As a result of Executive Order 13937 of July 24, 2020 (Access to Affordable Life-Saving Medications), low-income Americans who receive care from a federally qualified health center will have access to insulin and injectable epinephrine at prices lower than ever before. Under Executive Order 13938 of July 24, 2020 (Increasing Drug Importation to Lower Prices for American Patients), my Administration will be the first to complete a rulemaking to authorize the safe importation of certain lower-cost prescription drugs from Canada. Pursuant to Executive Order 13939 of July 24, 2020 (Lowering Prices for Patients by Eliminating Kickbacks to Middlemen), my Administration is taking action to eliminate wasteful payments to middlemen by passing drug discounts through to patients at the pharmacy counter without increasing premiums for beneficiaries or cost to Federal taxpayers. And my Administration is taking action to ensure that Medicare patients receive the lowest price that drug companies offer comparable foreign nations through Executive Order 13948 of September 13, 2020 (Lowering Drug Prices by Putting America First).
As part of the Further Consolidated Appropriations Act, 2020, I also signed into law the repeal of the medical device tax, the annual fee on health-insurance providers, and the “Cadillac” tax on certain employer-sponsored health insurance, which threatened to dramatically increase the cost of healthcare for working families.
My Administration is transforming the black-box hospital and insurance pricing systems to be transparent about price and quality. Regardless of health-insurance coverage, two‑thirds of adults in America still worry about the threat of unexpected medical bills. This fear is the result of a system under which individuals and employers are unable to see how insurance companies, pharmacy benefit managers, insurance brokers, and providers are or will be paid. One major culprit is the practice of “surprise billing,” in which a patient receives unexpected bills at highly inflated prices from providers who are not part of the patient’s insurance network, even if the patient was treated at a hospital that was part of the patient’s network. Patients can receive these bills despite having no opportunity to select around an out-of-network provider in advance.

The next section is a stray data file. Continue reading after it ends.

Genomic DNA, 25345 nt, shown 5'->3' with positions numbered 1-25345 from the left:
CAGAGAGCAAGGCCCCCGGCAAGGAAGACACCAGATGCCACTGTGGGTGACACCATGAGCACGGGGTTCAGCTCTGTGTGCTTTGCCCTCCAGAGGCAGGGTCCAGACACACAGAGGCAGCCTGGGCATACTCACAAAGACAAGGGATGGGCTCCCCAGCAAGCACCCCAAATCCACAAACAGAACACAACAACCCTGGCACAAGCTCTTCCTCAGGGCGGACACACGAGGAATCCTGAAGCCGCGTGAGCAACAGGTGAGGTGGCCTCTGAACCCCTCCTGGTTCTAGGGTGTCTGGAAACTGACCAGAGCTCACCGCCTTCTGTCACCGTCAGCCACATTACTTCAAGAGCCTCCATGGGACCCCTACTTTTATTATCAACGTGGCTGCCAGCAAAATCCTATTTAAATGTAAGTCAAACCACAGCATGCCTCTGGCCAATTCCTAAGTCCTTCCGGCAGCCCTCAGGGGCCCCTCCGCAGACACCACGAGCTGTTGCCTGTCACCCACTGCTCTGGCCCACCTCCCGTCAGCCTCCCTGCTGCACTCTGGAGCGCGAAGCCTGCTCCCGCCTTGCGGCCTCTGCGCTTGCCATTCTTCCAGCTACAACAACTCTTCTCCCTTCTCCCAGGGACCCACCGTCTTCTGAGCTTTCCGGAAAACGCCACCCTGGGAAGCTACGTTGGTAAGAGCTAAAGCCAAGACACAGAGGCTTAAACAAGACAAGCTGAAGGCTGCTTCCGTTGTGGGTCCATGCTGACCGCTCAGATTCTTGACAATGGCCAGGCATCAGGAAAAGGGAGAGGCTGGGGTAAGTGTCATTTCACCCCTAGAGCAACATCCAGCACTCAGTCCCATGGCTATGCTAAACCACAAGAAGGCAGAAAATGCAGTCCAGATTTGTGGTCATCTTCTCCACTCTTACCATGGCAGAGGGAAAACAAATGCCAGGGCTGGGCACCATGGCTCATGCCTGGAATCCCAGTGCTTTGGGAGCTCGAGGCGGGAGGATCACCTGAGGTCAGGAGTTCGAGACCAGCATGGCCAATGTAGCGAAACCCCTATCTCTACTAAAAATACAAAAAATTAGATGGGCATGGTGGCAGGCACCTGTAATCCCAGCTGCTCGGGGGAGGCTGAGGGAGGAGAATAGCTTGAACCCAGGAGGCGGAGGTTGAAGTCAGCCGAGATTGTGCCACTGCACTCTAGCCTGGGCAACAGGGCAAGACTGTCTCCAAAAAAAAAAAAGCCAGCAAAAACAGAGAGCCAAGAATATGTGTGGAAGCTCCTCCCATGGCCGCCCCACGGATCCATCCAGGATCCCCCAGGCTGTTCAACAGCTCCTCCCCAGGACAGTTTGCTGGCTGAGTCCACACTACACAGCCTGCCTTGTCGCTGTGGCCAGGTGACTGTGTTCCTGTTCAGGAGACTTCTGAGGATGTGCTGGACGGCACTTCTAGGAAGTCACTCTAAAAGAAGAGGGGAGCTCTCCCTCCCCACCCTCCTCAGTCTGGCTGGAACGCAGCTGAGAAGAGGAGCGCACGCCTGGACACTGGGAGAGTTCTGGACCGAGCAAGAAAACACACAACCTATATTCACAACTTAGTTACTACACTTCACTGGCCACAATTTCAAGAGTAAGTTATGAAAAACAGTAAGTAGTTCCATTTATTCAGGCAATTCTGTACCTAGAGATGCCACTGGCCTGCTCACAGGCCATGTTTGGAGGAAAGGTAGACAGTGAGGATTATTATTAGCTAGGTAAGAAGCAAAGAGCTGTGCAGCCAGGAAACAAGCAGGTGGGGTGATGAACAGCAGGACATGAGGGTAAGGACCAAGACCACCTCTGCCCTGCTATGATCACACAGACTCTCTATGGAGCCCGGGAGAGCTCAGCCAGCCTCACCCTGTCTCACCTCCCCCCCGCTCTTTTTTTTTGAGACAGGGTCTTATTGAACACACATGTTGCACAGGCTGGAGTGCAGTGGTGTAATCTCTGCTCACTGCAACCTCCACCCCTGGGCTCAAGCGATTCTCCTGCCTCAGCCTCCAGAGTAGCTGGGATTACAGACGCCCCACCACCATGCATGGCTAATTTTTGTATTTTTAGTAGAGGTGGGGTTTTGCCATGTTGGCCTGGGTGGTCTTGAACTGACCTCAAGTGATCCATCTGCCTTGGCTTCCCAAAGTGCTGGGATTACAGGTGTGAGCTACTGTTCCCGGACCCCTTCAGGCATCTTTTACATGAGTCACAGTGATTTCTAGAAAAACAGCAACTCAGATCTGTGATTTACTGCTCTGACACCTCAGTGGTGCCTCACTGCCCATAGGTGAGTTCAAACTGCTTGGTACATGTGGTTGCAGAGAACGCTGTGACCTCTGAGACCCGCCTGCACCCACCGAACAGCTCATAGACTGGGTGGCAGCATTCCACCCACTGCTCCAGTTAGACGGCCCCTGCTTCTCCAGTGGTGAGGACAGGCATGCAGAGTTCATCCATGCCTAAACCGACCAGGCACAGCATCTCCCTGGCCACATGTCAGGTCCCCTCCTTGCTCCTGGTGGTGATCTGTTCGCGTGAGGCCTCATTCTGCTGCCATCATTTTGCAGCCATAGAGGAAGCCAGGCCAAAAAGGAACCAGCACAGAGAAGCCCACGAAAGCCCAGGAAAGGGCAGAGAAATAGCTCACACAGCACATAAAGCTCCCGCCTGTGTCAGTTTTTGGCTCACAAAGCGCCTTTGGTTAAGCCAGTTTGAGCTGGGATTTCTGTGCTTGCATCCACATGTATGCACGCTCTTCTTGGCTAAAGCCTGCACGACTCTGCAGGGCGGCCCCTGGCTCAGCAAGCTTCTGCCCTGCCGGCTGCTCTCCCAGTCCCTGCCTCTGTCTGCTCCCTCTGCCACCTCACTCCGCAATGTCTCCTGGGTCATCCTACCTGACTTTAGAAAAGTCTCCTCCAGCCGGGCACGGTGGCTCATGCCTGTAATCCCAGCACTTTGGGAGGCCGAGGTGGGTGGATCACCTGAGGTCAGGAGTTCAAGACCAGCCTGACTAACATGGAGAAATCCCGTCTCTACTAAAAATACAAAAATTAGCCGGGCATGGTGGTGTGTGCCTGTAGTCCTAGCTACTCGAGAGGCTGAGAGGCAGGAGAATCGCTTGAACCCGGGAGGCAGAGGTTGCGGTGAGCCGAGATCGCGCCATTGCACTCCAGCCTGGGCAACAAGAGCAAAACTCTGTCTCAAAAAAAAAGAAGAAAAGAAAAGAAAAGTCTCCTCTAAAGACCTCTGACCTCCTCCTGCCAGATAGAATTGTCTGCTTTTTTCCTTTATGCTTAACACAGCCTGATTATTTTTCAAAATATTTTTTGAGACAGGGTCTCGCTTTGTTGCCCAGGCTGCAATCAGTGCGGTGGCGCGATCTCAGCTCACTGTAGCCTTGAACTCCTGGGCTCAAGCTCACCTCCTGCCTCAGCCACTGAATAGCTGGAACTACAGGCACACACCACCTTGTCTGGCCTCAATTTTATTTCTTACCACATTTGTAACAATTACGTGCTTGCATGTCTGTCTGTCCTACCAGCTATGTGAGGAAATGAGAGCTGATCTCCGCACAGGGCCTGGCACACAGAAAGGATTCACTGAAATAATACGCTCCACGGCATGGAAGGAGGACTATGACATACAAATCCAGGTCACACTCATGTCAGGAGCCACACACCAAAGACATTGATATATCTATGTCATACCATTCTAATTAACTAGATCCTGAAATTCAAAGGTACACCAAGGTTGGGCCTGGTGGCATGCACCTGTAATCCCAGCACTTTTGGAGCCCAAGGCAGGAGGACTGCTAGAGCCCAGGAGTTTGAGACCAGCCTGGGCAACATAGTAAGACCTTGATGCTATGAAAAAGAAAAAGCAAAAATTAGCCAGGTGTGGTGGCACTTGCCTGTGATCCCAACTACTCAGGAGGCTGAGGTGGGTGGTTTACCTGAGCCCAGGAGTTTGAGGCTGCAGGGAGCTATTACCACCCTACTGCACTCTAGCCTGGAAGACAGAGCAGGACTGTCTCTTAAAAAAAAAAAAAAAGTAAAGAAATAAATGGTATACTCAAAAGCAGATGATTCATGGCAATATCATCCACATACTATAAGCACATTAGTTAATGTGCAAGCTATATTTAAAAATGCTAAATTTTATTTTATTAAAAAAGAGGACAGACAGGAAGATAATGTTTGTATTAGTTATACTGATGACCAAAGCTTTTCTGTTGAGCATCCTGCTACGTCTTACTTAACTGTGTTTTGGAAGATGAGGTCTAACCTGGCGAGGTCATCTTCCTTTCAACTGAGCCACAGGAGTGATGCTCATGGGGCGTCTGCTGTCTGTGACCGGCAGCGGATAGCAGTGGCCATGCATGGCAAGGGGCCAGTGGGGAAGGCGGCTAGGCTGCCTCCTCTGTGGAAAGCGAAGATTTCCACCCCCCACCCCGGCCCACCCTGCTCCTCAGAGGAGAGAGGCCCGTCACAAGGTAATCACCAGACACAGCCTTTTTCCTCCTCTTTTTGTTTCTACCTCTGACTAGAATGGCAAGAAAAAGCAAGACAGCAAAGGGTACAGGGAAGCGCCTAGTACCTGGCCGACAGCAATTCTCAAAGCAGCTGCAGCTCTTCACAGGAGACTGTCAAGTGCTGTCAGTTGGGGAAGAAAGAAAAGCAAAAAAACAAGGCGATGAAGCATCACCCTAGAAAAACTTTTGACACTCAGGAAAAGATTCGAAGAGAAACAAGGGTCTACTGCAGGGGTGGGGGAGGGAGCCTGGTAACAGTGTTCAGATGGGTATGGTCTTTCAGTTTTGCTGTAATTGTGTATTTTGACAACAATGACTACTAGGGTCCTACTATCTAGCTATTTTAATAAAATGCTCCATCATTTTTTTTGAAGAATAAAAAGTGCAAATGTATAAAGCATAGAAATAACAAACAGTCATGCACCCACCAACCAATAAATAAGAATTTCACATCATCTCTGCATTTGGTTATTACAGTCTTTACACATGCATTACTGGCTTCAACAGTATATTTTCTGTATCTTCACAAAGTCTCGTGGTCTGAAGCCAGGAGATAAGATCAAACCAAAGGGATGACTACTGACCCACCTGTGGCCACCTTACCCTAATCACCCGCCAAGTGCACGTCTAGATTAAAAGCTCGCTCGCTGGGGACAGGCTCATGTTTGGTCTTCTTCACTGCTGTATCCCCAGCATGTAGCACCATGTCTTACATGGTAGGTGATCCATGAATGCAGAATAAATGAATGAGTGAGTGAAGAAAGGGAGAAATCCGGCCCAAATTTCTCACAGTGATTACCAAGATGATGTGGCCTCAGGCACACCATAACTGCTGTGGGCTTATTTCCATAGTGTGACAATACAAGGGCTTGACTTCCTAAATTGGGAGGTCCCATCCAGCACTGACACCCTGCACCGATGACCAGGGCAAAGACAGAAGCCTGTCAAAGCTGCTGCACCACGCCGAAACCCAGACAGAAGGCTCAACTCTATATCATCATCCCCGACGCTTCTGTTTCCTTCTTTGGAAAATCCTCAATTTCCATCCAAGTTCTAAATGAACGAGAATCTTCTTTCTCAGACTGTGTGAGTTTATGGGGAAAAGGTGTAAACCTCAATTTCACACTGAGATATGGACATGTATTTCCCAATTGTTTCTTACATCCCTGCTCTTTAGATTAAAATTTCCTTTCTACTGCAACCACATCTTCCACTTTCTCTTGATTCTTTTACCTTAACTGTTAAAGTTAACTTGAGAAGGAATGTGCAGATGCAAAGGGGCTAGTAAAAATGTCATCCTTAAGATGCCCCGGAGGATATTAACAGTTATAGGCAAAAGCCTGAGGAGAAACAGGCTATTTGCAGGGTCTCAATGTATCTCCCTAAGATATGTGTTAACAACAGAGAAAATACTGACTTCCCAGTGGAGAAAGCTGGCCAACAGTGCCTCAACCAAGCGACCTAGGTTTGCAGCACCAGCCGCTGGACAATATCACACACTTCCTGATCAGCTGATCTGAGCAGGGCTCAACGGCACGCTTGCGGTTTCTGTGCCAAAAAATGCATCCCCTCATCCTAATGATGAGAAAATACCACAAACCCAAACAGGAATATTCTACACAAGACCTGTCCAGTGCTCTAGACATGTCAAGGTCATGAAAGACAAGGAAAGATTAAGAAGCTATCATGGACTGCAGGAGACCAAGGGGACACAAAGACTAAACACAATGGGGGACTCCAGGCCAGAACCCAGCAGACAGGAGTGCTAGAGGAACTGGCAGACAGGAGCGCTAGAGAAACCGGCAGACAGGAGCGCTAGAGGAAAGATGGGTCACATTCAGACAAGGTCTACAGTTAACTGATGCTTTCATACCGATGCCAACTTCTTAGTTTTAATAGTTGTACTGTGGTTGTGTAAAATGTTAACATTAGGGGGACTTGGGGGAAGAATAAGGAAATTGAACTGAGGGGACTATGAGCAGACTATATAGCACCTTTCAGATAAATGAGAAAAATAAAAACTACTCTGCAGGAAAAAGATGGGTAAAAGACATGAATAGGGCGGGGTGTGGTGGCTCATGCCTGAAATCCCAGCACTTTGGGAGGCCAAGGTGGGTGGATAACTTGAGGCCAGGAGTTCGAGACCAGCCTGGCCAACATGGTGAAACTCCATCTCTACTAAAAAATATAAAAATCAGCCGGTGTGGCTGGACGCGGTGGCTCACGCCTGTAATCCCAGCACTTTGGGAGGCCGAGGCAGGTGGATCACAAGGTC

On May 9, 2019, I announced four principles to guide congressional efforts to prohibit exorbitant bills resulting from patients’ accidentally or unknowingly receiving services from out-of-network physicians. Unfortunately, the Congress has failed to act, and patients remain vulnerable to surprise billing.
In the absence of congressional action, my Administration has already taken strong and decisive action to make healthcare prices more transparent. On June 24, 2019, I signed Executive Order 13877 (Improving Price and Quality Transparency in American Healthcare to Put Patients First), directing certain agencies — for the first time ever — to make sure patients have access to meaningful price and quality information prior to the delivery of care. Beginning January 1, 2021, hospitals will be required to publish their real price for every service, and publicly display in a consumer-friendly, easy-to-understand format the prices of at least 300 different common services that are able to be shopped for in advance.
We have also taken some concrete steps to eliminate surprise out‑of-network bills. For example, on April 10, 2020, my Administration required providers to certify, as a condition of receiving supplemental COVID-19 funding, that they would not seek to collect out-of-pocket expenses from a patient for treatment related to COVID-19 in an amount greater than what the patient would have otherwise been required to pay for care by an in-network provider. These initiatives have made important progress, although additional efforts are necessary.